In spite of this clever, bamboozling cover, I quickly saw through it and began to suspect that he was, in fact, a poet in disguise.
When I received the Airbnb reservation request from David Whyte I was momentarily disoriented. (Where was I? Who was I? How was this possible?) In accepting the request, I warned, “I will be very disappointed if you are not the famous poet!” Unknown David Whyte responded, “Thank you, but please note that it’s hard when I find I disappoint even before having a chance to be known. I have written some unpublished short stories, if that redeems me in any way.” “Well, never mind – short story writers are also most welcome here. What time do you expect to arrive?”
David Whyte posed as a self-employed traveling salesman for spare parts for industrial machinery. His business card announced that he specialised in:
- Plasma cutting torches and consumables
- Laser cutting optics and consumables
- Water jet cutting consumables and spares
- Oxy fuel cutting torches, nozzles and accessories
- Thermal spray powder, wires and spares
- Robotic and handheld mig guns and consumables
- Tig welding torches and consumables
In spite of this clever, bamboozling cover, I quickly saw through it and began to suspect that he was, in fact, a poet in disguise. Poets are feeling people, poets connect with Nature, poets philosophize, poets synthesise experience, with perspicacity and perspicuity, into just the right words…
Over a cup of tea, I asked David about his journey to my corner of the world and learned that, during his 2,946.4 km sales trip from Melbourne to Cairns, he had taken the opportunity to join the crew of a yacht sailing from Brisbane to Airlie Beach. His work schedule was interrupted with a two-week “sails trip”: time out from “real life” to ride the heaving ocean, wrestle ropes and rigging, explore uninhabited islands, enjoy anchorages in sheltered lagoons, lean into the comfortable companionship of like-minded souls; time for new experiences, discoveries and challenges; time to stretch, to replenish, to celebrate, to appreciate, to play. Three of the photos he chose to share from his phone were of spectacular and varied skies, and I was reminded immediately of Brother David Steindl-Rast’s video “A Good Day”. Another was an underwater close-up shot of a fish looking him straight in the eye.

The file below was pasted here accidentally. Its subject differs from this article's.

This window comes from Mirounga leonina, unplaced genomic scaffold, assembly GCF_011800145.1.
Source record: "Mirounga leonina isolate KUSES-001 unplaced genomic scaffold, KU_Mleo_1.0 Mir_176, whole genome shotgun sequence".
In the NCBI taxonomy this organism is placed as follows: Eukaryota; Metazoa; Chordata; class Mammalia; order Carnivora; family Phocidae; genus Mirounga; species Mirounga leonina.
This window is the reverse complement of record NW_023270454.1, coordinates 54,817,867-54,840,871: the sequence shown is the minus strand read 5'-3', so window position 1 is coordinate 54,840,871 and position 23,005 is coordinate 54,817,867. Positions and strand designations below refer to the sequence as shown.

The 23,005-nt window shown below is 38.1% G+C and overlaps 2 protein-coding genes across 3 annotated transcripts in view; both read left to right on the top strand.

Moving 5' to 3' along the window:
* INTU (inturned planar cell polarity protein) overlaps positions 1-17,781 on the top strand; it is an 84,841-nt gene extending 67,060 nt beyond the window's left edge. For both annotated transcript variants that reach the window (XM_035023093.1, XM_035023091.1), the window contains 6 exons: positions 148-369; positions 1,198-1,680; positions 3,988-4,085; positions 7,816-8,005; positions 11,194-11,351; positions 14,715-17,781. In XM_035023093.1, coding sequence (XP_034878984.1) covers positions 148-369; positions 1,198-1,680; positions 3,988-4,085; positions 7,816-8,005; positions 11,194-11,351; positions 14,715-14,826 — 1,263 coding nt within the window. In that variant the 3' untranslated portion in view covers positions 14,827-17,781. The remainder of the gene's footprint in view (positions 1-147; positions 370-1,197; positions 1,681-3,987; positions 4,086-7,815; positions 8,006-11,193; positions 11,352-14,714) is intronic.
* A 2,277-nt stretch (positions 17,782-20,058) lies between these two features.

Later, over a glass of wine, David Whyte and I talked again, this time about writing. I told him that I write for my children, so that I might “live on” for them and indirectly “speak” to them when I’m gone. I explained my sadness when my mother died that there was nothing more I could learn or glean about her – what I’d had of her was all I’d ever have. David asked if we’d been close and I had to confess that, like my own girls, I hadn’t offered my mother much space in my world. I had been so busy living my own full life, and I saw her as only marginally relevant – someone for us to love and honour in an abstract way, but not truly engage with…
Over dinner, we talked of values, of what seemed to matter in life. None of it was about money and all of it was about simplicity and connection.
David spoke of his most recent work – his father’s eulogy – delivered at the funeral just three weeks earlier. He spoke of his need, as a final show of respect to his father, to be authentic: to try to summarise and honour the life of an imperfect man. I don’t know how the eulogy was worded, or what it said about this man who had adopted, raised and inspired four children (including David), but it was much appreciated by his mother, bringing her comfort and joy at this saddest of times. What a precious gift a eulogy can be – working its magic through all the lonely times.
Over dinner, we talked of values, of what seemed to matter in life. None of it was about money and all of it was about simplicity and connection. He mentioned two previous marriages – not as “mistakes” or “failures”, but as important steps in the sometimes painful process of growing and becoming who you are meant to be. Most of the pain, it seems, comes with acknowledging that, although there is still caring, there is simply no point in maintaining a married connection. When we “fail” to find a way to continue to grow individually and to support each other’s growth, perhaps we need to “succeed” in letting go – carefully, gently, respectfully…
David’s gone now. Not exactly a ship that passed in the night – more a bird that briefly shared a perch on my branch, but I feel I can say without a doubt that David Whyte, the poet, stayed at my house!